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Jul 22, 2009 03:11 PM

clam chowder

Bought a gallon of clam chowder in Boston last week. Cooked up about 1/2 last Tue, ;put the rest in the fridge.

Q: How long will the chowder be edible?

Many thanks...

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  1. By "last" Tuesday do you mean yesterday or July 14th? If the latter, toss it. If yesterday, freeze it now.

    3 Replies
    1. re: Karl S

      I never thought about freezing it. What does it *give up* in terms of flavor or texture? As you know, I made some while on Cape Cod and will make again even out here in the western hinterlands. It would be great to make a big batch and freeze some. Only 8a.m. here and it's got my salivary glands doing a little dance :) Thanks, Karl.

      1. re: c oliver

        Potato's don't hold up well by freezing they get a strange texture but the rest of the chowder should far well.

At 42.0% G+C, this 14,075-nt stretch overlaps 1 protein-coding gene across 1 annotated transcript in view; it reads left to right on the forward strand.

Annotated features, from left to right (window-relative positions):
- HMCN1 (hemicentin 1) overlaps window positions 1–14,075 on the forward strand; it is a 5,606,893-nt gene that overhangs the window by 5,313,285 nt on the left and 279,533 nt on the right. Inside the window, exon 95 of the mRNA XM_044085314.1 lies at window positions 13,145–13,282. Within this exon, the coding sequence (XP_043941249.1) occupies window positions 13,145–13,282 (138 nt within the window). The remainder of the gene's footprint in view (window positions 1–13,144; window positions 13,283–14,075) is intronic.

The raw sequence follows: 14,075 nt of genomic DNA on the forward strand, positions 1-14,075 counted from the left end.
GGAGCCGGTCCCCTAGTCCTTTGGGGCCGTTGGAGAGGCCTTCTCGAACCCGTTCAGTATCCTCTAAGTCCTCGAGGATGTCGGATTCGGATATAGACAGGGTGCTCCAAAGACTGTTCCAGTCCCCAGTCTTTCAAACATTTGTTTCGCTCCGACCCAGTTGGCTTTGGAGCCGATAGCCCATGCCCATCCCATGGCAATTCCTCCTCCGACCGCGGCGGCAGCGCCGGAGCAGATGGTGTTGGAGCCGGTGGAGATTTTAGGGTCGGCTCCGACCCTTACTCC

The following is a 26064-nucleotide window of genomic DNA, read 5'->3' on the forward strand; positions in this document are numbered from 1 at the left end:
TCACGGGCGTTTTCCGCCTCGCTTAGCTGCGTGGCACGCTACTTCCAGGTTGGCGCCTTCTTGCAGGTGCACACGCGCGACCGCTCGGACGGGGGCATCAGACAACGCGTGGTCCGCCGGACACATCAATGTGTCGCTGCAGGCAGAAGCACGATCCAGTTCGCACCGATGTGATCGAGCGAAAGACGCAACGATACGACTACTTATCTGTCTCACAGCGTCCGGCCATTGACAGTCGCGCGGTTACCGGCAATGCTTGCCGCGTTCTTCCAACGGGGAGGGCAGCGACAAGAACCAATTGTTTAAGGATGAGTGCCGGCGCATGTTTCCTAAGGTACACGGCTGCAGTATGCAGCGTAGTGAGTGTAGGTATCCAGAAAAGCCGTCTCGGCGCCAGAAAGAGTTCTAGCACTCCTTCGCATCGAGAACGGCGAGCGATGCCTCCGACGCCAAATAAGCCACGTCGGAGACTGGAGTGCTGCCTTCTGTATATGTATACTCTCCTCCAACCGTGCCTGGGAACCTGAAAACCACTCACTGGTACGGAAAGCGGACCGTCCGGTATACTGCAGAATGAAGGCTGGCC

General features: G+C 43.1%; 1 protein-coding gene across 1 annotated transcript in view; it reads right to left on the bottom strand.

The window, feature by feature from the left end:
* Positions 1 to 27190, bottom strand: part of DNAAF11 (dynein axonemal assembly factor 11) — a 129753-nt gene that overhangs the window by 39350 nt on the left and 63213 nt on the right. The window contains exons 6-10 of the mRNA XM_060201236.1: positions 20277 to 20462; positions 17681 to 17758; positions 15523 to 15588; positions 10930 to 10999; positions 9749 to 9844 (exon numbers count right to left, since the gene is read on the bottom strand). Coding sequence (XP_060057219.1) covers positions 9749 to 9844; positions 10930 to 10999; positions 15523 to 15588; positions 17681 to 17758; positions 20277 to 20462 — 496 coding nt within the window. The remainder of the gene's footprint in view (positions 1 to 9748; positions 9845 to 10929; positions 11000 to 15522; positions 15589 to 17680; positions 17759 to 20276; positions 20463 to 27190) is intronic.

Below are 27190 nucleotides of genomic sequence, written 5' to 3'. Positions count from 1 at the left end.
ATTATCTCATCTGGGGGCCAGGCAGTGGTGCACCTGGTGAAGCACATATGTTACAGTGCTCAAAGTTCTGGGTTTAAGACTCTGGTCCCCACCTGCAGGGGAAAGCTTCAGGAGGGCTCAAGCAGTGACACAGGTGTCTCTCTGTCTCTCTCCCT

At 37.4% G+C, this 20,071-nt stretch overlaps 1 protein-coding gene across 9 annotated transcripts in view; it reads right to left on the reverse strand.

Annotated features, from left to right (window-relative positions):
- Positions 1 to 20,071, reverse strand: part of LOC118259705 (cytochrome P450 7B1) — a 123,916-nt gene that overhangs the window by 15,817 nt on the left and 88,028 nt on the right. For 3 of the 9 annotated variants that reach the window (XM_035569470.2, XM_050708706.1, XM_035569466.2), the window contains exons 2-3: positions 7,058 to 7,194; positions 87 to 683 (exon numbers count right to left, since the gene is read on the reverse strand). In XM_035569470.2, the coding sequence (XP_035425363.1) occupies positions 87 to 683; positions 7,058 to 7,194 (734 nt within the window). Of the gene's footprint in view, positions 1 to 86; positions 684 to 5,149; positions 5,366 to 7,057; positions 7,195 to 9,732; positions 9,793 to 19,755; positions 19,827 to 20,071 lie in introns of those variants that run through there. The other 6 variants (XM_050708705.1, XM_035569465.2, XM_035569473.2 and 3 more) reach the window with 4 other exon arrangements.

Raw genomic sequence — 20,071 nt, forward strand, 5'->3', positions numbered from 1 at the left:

1. re: Eric in NJ

          Yes they can (though a lot of people won't be able to notice), but it depends on the potatoes (not just variety and age but how they are cut and how long they were cooked). The real issue to my mind is reheating - you want to freeze whatever you don't eat now within a day (rather than let it sit for a few days in the fridge before freezing) so you don't need to bring it to a boil upon reheating. Freeze it in a container that you can wrap with an airless bag that you can put in a bowl to run a stream of tap water (cold is actually better than hot) to defrost quickly so your reheating time is reduced.

          Not that I've done this myself, but were I to do it, that's how I'd think it through.

    2. The fish vendor at our local farmer's market here in Boston (who sells THE MOST incredible super-fresh fish) also sells cooked, refrigerated clam chowder and says it keeps for up to two weeks as long as you keep it cold. It's never lasted anywhere near that long in our house 'cause we pretty much inhale the stuff, but this lady knows her seafood, I'd be inclined to take her word for it.

      2 Replies
      1. re: BobB

        Well, is that chowder sealed airtight? It's different story once you open it.

        1. re: Karl S

          She sells it in big zip-lock baggies, not canned airtight. My guess is that it's cooked, then chilled, then bagged, since if she bagged it hot it would melt the bag.